“It was like an archeological excavation,” explains Jocelyn Bouraly, the monument’s administrator, “removing layers of paint, sometimes up to 18 layers, to get to the original.” The discoveries were phenomenal: bas-reliefs, gilded boiserie, inlaid parquet, sculpted marble fireplaces.
The most remarkable room? The Cabinet Doré, which had been covered with stainless steel walls during its incarnation as a kitchen in the 20th century. When these steel panels were removed, the restorers discovered 18th-century decorative boiserie that was miraculously preserved. Scrupulous detective work allowed the CMN to track down a set of furniture that used to adorn the room when it was the intendant’s personal study: a secretary and the exquisite Table of the Muses—both designed by Jean Henri Riesener, Marie Antoinette’s favorite ébéniste.
Another showstopper is the Cabinet des Glaces, a mirror-walled boudoir covered in paintings . . . and a salacious story. The first intendant was a single gentleman with a fondness for dancers and opera singers; his libertine tastes translated into erotic figures that were subsequently painted over with clothes by the second intendant (his wife was shocked by such bad taste).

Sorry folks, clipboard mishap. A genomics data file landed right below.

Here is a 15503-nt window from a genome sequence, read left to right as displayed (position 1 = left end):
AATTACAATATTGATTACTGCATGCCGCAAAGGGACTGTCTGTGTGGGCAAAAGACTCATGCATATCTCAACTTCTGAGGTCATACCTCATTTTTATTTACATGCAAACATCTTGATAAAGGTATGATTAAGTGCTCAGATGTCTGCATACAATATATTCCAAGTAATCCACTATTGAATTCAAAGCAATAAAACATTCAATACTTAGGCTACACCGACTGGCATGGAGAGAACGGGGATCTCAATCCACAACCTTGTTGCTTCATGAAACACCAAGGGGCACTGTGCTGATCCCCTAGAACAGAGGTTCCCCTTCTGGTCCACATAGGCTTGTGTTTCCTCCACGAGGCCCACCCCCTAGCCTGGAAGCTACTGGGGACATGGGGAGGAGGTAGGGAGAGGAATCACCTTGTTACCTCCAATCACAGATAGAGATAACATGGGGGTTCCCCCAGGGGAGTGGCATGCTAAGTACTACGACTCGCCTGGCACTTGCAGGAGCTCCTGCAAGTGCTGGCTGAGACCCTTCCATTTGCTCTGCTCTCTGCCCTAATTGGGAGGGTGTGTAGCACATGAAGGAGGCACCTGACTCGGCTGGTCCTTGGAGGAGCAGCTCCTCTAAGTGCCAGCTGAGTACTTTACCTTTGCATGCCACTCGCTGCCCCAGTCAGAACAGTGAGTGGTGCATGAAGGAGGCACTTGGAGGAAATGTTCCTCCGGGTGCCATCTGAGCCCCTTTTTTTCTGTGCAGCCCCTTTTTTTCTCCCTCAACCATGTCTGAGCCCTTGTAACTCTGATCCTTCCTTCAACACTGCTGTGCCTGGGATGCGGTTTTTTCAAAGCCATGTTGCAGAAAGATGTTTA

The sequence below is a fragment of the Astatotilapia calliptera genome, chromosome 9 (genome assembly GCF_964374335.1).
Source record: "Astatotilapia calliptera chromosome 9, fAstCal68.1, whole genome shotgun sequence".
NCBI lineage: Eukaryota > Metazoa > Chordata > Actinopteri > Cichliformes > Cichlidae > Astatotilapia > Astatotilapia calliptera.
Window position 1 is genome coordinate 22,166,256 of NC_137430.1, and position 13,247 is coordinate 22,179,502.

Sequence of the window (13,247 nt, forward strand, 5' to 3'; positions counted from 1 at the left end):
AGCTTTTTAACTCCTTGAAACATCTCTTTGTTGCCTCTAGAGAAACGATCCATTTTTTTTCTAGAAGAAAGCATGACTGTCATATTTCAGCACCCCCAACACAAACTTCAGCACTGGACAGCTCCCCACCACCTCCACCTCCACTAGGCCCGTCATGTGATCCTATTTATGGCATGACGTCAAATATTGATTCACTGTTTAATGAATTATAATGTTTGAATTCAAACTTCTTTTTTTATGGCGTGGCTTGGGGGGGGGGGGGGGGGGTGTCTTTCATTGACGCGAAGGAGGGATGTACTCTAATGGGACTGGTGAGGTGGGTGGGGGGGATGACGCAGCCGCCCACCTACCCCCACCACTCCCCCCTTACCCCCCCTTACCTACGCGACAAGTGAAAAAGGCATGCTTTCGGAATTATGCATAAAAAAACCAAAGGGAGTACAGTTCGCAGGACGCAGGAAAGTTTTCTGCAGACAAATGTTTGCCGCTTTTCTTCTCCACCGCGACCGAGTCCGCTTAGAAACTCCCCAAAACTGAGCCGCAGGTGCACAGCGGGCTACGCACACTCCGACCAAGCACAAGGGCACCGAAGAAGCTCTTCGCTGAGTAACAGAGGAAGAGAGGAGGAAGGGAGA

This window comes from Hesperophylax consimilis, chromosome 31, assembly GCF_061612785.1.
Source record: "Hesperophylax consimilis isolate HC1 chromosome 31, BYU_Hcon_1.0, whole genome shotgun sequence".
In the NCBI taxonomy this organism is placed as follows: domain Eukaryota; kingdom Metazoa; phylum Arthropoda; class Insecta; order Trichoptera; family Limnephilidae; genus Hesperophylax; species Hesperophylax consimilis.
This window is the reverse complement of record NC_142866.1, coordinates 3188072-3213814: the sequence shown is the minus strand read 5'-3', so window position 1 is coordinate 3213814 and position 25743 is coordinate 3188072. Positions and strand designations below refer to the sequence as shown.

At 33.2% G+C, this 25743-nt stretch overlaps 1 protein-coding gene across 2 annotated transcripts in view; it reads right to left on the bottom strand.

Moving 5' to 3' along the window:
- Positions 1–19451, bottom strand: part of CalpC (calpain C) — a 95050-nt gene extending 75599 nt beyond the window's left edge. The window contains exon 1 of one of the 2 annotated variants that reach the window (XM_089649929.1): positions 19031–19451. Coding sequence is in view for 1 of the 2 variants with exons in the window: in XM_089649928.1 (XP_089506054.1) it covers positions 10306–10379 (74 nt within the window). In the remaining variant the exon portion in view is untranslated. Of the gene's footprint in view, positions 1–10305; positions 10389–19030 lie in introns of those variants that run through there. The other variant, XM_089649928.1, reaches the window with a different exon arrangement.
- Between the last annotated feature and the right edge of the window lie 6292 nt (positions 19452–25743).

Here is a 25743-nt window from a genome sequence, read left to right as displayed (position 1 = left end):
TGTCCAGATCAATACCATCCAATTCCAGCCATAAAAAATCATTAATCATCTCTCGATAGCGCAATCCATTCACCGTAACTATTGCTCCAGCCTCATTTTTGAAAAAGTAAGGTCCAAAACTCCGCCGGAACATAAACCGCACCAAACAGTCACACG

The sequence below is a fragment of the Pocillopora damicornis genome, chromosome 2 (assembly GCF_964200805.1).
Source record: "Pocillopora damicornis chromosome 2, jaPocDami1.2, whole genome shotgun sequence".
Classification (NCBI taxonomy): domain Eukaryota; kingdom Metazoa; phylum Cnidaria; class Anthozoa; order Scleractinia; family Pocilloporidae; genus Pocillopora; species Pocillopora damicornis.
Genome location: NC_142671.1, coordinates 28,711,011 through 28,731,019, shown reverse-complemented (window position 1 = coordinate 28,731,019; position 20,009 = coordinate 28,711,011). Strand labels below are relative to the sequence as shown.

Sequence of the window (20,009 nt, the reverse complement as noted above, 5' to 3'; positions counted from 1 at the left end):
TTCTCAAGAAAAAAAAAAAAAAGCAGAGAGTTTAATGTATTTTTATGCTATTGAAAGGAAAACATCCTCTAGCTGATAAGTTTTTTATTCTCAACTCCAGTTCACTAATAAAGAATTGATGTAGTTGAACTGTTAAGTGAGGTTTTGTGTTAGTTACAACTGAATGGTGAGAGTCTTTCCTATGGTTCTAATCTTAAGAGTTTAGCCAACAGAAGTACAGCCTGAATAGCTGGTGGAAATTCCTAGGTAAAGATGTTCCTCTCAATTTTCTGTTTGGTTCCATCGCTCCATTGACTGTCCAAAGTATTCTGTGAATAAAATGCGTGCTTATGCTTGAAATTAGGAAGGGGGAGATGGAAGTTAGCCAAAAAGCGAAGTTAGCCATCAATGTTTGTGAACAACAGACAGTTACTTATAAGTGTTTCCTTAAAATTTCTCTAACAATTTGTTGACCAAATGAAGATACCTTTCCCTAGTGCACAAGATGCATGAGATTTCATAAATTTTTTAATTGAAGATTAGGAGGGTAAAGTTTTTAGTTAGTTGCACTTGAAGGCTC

“We’ve sought an identical restitution of these rooms so that when visitors enter, they have the feeling that the residents left just an instant before,” says Bouraly. To that end, expert conservators scoured the archives and period inventories to source original fabrics and furniture, some of it on loan from such prestigious institutions as the Louvre, the Mobilier National, the Palace of Versailles, and the Manufacture de Sèvres. There’s a game table strewn with authentic games, 18th-century damask and textiles sourced from flea markets and antiques dealers, and the table where the abolition of slavery was signed as a decree. In the dining room, where the table is dressed as it would have appeared at the end of a decadent meal, the silk wall hangings were painted by hand based on archival records.
The visitor circuit is enhanced by a headset that’s “a theatrical voyage in time,” explains architect Alain Moatti, who conceived the scenography. “We wanted to create real scenes with characters to give an emotional component to the visit, not just imparting the historical information you can find in books.”
After visiting the collections, you can browse through the Hôtel de la Marine’s boutique that’s been fashioned as a cool concept store, or grab a bite at the Café Lapérouse, which offers all-day dining in the courtyard.
This September, Jean-François Piège—one of France’s leading chefs—will unveil the Mimosa restaurant, which promises affordable prices despite its luxuriously royal setting. Later in the fall, an additional exhibition space will open in the former tapestry storerooms, showing off the Al Thani Collection, an impressive private art collection featuring artworks spanning more than 5,000 years from numerous civilizations, including ancient Egypt, China’s Han Dynasty, and the Mughal Empire.
The Hôtel de la Marine is open daily from 10:30 a.m. to 7 p.m. (Late-night closure of 10 p.m. on Fridays.) The ticket price for the 45-minute “Reception Rooms and Loggia” circuit is €13 (US$16), while the “Grand Tour” circuit, about 1.5 hours, costs €17 (US$20).